What is Hepatitis A?

Hepatitis A is an infection caused by a virus. Hepatitis A is the most common cause of acute hepatitis worldwide.

Hepatitis A is spread through the air from person to person, most commonly through the fecal-oral route. It is also spread through contaminated food and water.

This infection is caused by the hepatitis A virus (HAV). HAV is a member of the Hepadnaviridae family of viruses.

Hepatitis A, which causes acute hepatitis, occurs when the virus enters the body.

Most people are infected with the virus when they are young, between ages 6 and 15. It can also be spread in older adults.

Hepatitis A can also be spread from mother to child during pregnancy or after birth.

Hepatitis A can be spread to people who have no symptoms of the infection. These people are usually not infectious. They can pass the virus to others.

Hepatitis A Symptoms

Symptoms of acute hepatitis A include:

  • Nausea
  • Vomiting
  • Abdominal pain
  • Jaundice (yellow skin or eyes)
  • Light-colored stools (a yellow or orange color)
  • Dark urine

People with chronic hepatitis A may experience the following symptoms:

  • Joint pain
  • Fever
  • Night sweats
  • Loss of appetite
  • Weight loss
  • Fatigue
  • Loss of muscle tone

A person with chronic hepatitis A may have no symptoms at all.

Some people with acute hepatitis A have symptoms of chronic hepatitis A.

Hepatitis A Causes

Hepatitis A is caused by the hepatitis A virus. If a person is born with the virus, he or she will always be infected.

However, if someone gets the infection when he or she is younger, the virus may not cause symptoms.

Hepatitis A can be passed to others during:

  • Sexual intercourse
  • Vaginal, anal, or oral sex
  • Childbirth
  • Maternity care
  • Pregnancy

Hepatitis A may also be passed from mother to child during pregnancy.

Hepatitis A can be passed from a mother to her child during delivery. It can also be passed to a baby during breastfeeding.

There is no cure for hepatitis A. However, there are treatments that can help to manage the symptoms of the infection.

Diagnosing Hepatitis A

To diagnose hepatitis A, a doctor will ask about symptoms and examine the person.

If the doctor suspects that a person is infected with hepatitis A, they will do a blood test. The blood test will show if the person has the virus.

The blood test can also show if a person has been exposed to the virus. This is called a serologic test.

A doctor can also do a liver biopsy to determine if the liver has been damaged.

Treating Hepatitis A

Treatment for hepatitis A depends on the severity of the infection.

In most cases, a doctor will treat the acute infection with antibiotics. People may also receive intravenous (IV) fluids to replenish lost fluids.

A doctor may prescribe other medications, such as corticosteroids, to reduce the severity of symptoms.

People who are at risk for hepatitis A may be vaccinated against the infection.

Hepatitis A Complications

People with acute hepatitis A can develop complications.

The most common complication is hepatic failure. A person with acute hepatitis A may develop hepatic failure.

Hepatic failure occurs when the liver cannot handle the amount of toxins that enter the body. This leads to severe symptoms.

Other common complications include:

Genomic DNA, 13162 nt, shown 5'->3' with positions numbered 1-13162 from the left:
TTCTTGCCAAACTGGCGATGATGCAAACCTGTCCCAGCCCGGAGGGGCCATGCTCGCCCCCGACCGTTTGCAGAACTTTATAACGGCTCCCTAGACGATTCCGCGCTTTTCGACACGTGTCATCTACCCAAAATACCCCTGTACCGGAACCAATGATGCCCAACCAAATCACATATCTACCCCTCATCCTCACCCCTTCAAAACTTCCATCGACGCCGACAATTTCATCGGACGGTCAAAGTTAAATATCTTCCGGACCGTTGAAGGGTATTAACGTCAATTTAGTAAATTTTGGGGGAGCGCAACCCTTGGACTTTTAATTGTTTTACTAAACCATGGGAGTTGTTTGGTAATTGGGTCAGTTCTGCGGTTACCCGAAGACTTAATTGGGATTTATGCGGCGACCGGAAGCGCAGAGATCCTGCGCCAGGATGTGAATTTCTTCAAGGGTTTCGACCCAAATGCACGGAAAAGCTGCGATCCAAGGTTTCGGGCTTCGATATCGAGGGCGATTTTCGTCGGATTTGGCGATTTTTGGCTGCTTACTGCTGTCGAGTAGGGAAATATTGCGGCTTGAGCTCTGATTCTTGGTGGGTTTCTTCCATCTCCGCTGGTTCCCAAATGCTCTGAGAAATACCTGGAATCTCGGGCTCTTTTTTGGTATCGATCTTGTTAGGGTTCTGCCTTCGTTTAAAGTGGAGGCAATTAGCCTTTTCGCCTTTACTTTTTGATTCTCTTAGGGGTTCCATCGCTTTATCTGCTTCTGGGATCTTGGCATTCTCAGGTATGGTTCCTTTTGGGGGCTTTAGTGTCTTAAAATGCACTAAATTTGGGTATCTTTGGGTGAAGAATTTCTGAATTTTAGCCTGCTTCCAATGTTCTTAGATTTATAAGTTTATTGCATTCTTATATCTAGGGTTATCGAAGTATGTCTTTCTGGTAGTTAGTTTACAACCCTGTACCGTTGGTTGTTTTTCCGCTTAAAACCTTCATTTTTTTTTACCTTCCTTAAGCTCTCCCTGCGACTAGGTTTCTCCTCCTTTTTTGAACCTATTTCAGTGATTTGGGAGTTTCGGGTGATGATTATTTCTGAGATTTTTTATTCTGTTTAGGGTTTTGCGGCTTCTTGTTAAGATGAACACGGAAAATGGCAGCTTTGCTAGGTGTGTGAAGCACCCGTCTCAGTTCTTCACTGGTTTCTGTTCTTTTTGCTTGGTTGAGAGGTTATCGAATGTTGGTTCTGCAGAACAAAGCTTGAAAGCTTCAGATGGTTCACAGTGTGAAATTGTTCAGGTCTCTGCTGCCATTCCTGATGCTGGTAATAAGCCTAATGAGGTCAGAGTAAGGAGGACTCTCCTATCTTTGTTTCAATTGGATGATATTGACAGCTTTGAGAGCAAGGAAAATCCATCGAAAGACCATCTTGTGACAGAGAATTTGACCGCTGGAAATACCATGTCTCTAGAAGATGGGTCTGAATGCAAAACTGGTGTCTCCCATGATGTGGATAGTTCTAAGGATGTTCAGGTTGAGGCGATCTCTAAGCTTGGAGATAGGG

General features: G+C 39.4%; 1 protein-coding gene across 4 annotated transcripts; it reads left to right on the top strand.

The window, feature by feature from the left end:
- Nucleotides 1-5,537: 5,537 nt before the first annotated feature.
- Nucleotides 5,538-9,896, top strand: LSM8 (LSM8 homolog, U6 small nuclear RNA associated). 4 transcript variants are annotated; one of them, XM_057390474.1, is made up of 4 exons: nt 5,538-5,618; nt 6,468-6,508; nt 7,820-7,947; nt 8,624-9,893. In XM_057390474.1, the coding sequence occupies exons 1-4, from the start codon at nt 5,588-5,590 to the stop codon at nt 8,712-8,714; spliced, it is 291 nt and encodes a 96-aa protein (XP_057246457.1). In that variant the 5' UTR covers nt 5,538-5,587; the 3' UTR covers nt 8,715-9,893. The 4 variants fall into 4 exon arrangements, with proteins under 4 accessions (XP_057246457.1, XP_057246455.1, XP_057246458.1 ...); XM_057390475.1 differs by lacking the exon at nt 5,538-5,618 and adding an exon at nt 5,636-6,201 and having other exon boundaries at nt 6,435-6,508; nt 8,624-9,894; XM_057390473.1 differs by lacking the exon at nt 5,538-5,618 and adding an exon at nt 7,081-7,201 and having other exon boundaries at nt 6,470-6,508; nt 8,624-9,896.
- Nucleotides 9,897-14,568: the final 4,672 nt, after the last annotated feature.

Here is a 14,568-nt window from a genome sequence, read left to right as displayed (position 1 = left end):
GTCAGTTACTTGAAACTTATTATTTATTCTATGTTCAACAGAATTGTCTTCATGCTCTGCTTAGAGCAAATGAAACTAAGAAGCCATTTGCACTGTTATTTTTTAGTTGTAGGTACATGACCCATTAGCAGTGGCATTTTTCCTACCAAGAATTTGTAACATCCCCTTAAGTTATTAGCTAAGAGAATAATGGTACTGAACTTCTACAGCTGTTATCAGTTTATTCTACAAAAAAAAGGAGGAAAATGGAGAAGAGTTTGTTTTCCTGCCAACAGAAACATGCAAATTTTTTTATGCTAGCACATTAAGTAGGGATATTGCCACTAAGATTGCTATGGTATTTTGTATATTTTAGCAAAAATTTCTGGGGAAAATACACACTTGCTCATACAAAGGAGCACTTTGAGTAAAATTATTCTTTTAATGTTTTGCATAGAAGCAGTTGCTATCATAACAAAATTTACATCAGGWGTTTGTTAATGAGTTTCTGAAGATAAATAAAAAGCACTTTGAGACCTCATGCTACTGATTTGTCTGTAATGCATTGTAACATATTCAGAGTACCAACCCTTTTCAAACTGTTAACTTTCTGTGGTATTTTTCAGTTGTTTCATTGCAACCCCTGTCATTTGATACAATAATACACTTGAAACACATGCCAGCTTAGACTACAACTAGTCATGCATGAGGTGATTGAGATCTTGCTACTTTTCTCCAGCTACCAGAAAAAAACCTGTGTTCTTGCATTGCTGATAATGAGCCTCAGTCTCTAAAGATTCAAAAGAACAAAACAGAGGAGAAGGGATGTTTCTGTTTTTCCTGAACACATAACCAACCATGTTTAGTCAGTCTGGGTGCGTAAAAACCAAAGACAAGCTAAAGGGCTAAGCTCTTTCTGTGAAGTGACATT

• Ascites (fluid buildup in the abdomen)
  • Hepatorenal syndrome (a kidney problem occurring when the liver is not working properly)
  • Hepatocellular carcinoma (a cancer of the liver)
  • Liver failure
  • Cirrhosis (scarring of the liver)

Prevention and Control of Hepatitis A

The best way to prevent hepatitis A is to prevent exposure to the virus. This can be done by:

  • Avoiding sexual contact with someone who has hepatitis A
  • Avoiding birth control that contains the spermicide nonoxynol-9
  • Avoiding sexual contact with a person who has hepatitis A if there is a risk of exposure
  • Washing hands thoroughly to prevent the spread of the virus

People can also control the spread of hepatitis A by avoiding foods that may be contaminated with the virus.

The Centers for Disease Control and Prevention (CDC) recommend that people avoid eating or drinking:

  • Raw or undercooked shellfish
  • Unpasteurized milk or other dairy products
  • Unpasteurized juices or other fruits
  • Unpasteurized meat

The CDC also recommends that people avoid:

  • Unwashed fruits and vegetables
  • Raw or undercooked meat
  • Raw or undercooked eggs

People can also take other precautions, such as avoiding swimming or bathing in public pools and lakes.

Hepatitis A and the Vaccines

The hepatitis A vaccine is given to people between the ages of 6 months and 65 years. The vaccine is a combination vaccine. It is given as an injection.

The vaccine is most effective if it is given as soon as possible after exposure. Many people who are infected with hepatitis A have not yet been vaccinated.

The vaccine is safe and effective. It has been shown to reduce the risk of infection from hepatitis A by 93 percent.

Outlook for Hepatitis A

Most people with acute hepatitis A will recover without complications.

However, people with chronic hepatitis A may develop complications.

Complications of chronic hepatitis A include:

  • Cirrhosis of the liver
  • Hepatocellular carcinoma (hepatocellular carcinoma)
  • Hepatic failure

In summary

Acute hepatitis A is an infection that can cause serious complications. It is most common in young children and adults.

Acute hepatitis A can be passed from person to person through the fecal-oral route.

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